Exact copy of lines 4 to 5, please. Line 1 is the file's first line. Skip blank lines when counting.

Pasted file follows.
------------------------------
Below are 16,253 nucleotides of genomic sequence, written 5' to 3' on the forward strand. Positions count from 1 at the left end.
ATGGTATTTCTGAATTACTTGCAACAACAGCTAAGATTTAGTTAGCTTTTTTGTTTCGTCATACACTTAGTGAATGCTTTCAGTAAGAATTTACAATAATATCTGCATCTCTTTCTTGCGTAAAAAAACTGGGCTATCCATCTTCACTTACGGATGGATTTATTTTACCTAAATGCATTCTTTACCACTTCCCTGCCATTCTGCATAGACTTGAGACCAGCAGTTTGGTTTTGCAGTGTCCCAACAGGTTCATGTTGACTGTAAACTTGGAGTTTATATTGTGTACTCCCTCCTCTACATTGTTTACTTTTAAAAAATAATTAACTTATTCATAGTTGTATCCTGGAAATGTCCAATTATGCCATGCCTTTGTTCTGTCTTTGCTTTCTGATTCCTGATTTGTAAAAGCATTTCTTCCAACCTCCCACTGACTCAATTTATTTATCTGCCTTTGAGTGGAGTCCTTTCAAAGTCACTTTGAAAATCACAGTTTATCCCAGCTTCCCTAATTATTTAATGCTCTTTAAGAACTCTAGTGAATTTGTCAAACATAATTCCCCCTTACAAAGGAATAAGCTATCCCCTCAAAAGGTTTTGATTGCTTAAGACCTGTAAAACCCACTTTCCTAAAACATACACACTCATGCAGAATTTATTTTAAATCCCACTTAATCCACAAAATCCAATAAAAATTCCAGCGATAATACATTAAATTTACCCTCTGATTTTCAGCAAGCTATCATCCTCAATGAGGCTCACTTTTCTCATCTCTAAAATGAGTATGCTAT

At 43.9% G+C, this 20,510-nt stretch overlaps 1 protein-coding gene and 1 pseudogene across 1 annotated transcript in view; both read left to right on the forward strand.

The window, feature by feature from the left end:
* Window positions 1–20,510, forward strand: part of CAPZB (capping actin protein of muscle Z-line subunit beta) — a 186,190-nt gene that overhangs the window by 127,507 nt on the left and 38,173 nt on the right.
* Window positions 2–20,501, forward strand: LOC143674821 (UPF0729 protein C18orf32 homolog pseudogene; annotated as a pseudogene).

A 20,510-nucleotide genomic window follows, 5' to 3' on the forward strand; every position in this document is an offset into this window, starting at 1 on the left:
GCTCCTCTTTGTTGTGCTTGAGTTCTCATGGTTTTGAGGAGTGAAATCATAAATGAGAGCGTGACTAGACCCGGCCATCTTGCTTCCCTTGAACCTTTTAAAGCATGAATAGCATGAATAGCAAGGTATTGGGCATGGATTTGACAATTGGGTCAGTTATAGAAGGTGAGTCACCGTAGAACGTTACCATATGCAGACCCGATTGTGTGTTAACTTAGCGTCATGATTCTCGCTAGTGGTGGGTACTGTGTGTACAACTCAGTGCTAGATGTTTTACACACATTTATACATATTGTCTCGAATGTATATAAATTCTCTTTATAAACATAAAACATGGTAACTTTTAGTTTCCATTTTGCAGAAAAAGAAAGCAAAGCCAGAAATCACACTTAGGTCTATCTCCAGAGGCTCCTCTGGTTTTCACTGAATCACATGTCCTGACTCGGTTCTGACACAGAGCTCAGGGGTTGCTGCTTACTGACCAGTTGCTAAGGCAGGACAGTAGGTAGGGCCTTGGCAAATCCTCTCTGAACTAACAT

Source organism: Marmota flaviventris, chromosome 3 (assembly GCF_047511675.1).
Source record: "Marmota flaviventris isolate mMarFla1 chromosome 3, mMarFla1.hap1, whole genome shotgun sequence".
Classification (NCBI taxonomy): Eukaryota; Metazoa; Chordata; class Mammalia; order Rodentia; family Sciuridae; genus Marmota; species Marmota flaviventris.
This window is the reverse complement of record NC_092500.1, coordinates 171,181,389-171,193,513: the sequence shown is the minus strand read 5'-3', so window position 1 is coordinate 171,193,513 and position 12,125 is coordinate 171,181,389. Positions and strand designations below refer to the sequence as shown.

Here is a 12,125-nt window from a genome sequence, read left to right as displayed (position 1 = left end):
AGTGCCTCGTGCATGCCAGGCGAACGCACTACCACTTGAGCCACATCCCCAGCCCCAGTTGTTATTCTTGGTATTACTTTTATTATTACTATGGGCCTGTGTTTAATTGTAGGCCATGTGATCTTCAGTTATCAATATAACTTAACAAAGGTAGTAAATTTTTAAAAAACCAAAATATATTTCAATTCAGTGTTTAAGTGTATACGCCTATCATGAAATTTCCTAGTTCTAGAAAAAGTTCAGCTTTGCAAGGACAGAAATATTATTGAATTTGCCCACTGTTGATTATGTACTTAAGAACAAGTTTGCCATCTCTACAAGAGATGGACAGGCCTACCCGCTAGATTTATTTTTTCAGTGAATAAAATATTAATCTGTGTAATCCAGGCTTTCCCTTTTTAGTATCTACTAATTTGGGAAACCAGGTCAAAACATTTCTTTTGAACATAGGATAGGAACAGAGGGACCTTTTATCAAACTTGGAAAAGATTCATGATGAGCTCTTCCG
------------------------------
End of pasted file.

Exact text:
The window, feature by feature from the left end:
* Window positions 1–20,510, forward strand: part of CAPZB (capping actin protein of muscle Z-line subunit beta) — a 186,190-nt gene that overhangs the window by 127,507 nt on the left and 38,173 nt on the right.